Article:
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Sony shows speedy CMOS superzoom

Sony's high-end megazoom adds a CMOS sensor, speedy burst shooting, a higher-grade lens, and a couple hundred dollars to the price.

Lori Grunin Senior Editor / Advice
I've been reviewing hardware and software, devising testing methodology and handed out buying advice for what seems like forever; I'm currently absorbed by computers and gaming hardware, but previously spent many years concentrating on cameras. I've also volunteered with a cat rescue for over 15 years doing adoptions, designing marketing materials, managing volunteers and, of course, photographing cats.
Expertise Photography, PCs and laptops, gaming and gaming accessories
Lori Grunin
2 min read


Camera manufacturers seem to have chosen megazooms as their latest battlefield--and thankfully, the fight isn't just about who's got the biggest lens. In this case, the latest player comes from Sony, whose new Cyber-shot DSC-HX1 incorporates several technologies from its Alpha DSLR products, including a 1/2.4-inch 10-megapixel Exmor CMOS sensor (for 9-megapixel images) and 20X f2.8-5.2 28-560mm-equivalent optically stabilized lens based on the company's higher-quality G series lenses.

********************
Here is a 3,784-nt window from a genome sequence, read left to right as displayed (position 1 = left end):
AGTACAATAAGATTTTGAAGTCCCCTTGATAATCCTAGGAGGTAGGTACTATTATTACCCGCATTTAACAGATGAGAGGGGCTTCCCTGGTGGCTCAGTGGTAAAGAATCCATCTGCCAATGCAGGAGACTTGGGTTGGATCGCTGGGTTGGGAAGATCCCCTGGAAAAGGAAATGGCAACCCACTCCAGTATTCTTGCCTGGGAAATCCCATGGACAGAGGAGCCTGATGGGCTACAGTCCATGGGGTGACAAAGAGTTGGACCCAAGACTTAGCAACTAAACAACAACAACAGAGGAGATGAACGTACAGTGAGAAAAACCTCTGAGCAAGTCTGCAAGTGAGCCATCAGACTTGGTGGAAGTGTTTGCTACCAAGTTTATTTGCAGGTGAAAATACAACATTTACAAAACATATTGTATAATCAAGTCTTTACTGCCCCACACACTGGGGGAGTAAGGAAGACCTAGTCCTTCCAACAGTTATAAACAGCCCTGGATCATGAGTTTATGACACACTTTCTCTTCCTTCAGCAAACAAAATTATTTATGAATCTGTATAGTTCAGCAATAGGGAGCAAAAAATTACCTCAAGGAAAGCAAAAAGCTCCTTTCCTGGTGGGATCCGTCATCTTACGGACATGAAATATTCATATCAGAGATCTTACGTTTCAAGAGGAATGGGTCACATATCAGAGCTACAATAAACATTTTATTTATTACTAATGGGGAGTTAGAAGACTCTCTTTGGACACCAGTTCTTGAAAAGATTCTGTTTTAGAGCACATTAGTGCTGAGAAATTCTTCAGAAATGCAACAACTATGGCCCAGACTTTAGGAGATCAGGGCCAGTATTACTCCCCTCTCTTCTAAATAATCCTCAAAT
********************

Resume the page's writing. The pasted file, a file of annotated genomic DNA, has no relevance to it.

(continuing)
In theory, the combination should deliver better photo quality than we're used to seeing in this class. (We haven't yet had a chance to review its primary--and also CMOS-based--competitor the Canon PowerShot SX1 IS, but it's been shipping overseas for a little while, so you can read CNET Australia's take on it).

In addition, Sony introduces several interesting continuous shooting modes: an intriguing Dynamic Ultrawide panorama mode that captures sequential images as you slowly pan across a scene and automatically stitches them into a 7,152x1,080 photo; a 10 frame-per-second 10-shot continuous shooting mode that uses a mechanical rather than electronic shutter for, the company claims, less distortion; and Handheld Twilight mode, which combines multiple exposures for a theoretically lower noise, higher detail low-light photo.

The HX1 also features a more advanced movie mode than its lower-end line mates. It can shoot 1080p (1,440x1,080 at 30 frames per second, 12 megabits per second bit rate) MPEG-4 H.264 movies; you can use the zoom while you record.

The resolution is a bit low, but if the HX1 can make up for it with solid high-ISO images--it goes up to ISO 3200--the tradeoff might be worth it. And since the lenses are one of the weakest aspect of most megazooms, I look forward to seeing what a higher grade of lens can do. Especially for the $499 it's going to cost when it ships in mid April.